Bright and early this past Saturday morning, 24 students from USC arrived at the Getty Center with their sleeping bags, laptops, and mobile devices. Their challenge: spend the next 30 hours creating games that will give visitors to the Getty Museum a unique experience and encourage them to look closely at the artworks in the galleries. I was there most of the time, along with my colleague from the education department, Rebecca Edwards.
Much of the action was documented on Twitter using the hashtag #GettyJam.
After wandering around and being visitors themselves, the students got a brisk a walkthrough of the Museum from Rebecca so they could see the wide breadth of European sculpture, paintings, and decorative arts on view, as well as the gardens, architecture, and views. Then they were shown their workspace and left to their own devices (literally). Some students worked on their own; others teamed up in groups of four or five, dividing the work of coding, creating graphics, and writing storylines.
The students then made themselves at home in one of our largest conference rooms. Laptops were open, whiteboards were used to organize teams, and loads of snacks and coffee were on hand. Most of the students slept for a few hours, but some pulled all-nighters.
Bedtime for @baldurtangvald @bobademon and @neilsonks #GettyJam pic.twitter.com/NrCBg7pAjV
— Colleen (@cdimmer) February 22, 2015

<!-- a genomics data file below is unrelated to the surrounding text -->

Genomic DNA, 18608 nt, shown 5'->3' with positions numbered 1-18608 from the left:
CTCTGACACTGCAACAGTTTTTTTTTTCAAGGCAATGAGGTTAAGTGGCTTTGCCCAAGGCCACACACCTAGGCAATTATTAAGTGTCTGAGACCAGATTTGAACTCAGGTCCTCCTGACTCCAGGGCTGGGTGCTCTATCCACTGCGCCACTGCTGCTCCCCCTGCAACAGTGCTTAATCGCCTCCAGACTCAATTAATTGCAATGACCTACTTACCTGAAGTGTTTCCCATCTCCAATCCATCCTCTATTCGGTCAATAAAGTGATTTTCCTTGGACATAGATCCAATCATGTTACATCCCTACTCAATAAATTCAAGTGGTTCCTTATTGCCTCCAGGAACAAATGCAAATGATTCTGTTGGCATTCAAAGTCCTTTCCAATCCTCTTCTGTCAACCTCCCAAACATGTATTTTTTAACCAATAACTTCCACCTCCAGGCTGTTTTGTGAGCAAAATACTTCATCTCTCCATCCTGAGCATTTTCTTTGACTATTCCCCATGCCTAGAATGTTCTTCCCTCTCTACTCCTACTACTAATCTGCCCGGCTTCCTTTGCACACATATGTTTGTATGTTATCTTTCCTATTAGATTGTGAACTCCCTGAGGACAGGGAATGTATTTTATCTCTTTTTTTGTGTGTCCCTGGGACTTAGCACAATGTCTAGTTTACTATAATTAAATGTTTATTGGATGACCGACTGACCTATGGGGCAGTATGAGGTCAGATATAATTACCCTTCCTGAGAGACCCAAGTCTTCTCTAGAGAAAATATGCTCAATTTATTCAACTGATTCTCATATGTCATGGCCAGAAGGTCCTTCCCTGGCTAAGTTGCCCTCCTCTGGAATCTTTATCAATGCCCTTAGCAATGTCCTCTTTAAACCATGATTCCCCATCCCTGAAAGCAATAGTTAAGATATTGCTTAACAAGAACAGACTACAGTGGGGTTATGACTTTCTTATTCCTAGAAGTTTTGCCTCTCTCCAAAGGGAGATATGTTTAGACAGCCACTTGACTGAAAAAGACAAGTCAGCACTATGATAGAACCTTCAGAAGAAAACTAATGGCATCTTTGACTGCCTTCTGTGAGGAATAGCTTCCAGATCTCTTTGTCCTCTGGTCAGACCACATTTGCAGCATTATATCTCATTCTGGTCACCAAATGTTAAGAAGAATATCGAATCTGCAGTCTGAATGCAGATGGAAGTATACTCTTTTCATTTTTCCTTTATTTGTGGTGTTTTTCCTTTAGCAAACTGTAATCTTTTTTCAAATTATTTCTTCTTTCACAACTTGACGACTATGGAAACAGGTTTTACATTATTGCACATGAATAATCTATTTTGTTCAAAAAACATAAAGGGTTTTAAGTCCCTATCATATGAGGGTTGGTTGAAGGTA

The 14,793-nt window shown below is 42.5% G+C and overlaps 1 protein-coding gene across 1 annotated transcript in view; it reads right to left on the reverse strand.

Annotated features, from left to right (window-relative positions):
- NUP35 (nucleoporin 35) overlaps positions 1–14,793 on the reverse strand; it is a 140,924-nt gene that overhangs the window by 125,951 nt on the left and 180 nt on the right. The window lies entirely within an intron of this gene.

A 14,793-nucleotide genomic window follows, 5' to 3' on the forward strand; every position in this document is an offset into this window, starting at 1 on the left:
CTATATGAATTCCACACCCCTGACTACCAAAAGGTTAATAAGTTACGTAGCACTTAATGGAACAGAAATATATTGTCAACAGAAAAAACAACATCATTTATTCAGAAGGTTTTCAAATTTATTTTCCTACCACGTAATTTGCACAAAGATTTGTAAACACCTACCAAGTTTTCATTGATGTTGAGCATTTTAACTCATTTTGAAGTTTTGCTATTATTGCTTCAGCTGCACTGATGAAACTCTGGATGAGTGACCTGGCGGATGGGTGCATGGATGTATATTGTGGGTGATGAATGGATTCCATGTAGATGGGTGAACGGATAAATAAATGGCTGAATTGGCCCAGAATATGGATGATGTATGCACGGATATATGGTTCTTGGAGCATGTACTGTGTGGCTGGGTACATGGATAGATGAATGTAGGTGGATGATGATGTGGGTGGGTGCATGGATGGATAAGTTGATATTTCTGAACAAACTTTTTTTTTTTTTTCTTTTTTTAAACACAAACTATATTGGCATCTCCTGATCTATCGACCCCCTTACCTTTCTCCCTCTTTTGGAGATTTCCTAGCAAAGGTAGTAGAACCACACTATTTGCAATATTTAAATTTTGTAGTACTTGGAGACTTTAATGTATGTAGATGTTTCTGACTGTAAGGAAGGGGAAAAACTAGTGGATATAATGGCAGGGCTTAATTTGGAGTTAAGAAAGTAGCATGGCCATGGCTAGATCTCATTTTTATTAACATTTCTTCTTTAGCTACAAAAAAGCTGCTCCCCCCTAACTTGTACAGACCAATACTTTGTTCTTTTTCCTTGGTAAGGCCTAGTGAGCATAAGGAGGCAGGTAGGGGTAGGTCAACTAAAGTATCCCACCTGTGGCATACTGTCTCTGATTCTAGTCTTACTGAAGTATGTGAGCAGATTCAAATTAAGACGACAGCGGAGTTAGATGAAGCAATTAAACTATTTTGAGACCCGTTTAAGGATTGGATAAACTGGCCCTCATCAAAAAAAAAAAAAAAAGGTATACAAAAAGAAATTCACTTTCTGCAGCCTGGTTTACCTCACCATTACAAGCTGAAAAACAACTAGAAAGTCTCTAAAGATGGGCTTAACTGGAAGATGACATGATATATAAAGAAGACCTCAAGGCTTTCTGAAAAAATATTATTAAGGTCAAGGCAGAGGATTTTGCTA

Sunday morning, several Getty staff helped playtest the games. I tested two and was really impressed. Both were much more complete than I expected from just 24 hours of work!
One team built the app Guessture, which is a lot like Pictionary. One player holds their phone up to a work of art. An image of the artwork appears on screen, slightly greyed out, and you have 10 seconds to draw over the image and create a drawing that the other player can guess. The other player then has to guess which painting was drawn, and can hold the phone up to paintings in the gallery to see the drawing overlaid on top of the images.
I also tested an augmented reality game, Getty ARtPG, that overlays a story over the artworks, and connects objects in different galleries to one another.
All 12 Games at a Glance
Here’s a complete list of the amazing games students created:
ARtPG by Steven Li, Theodore Park, Aditya Radhakrishna, and Kyle Vaidyanathan—A game using augmented reality software to give visitors the opportunity to interact with paintings without touching them. Images and text are overlaid on works of art and viewed through the phone’s camera, give visitors quests and puzzles to solve.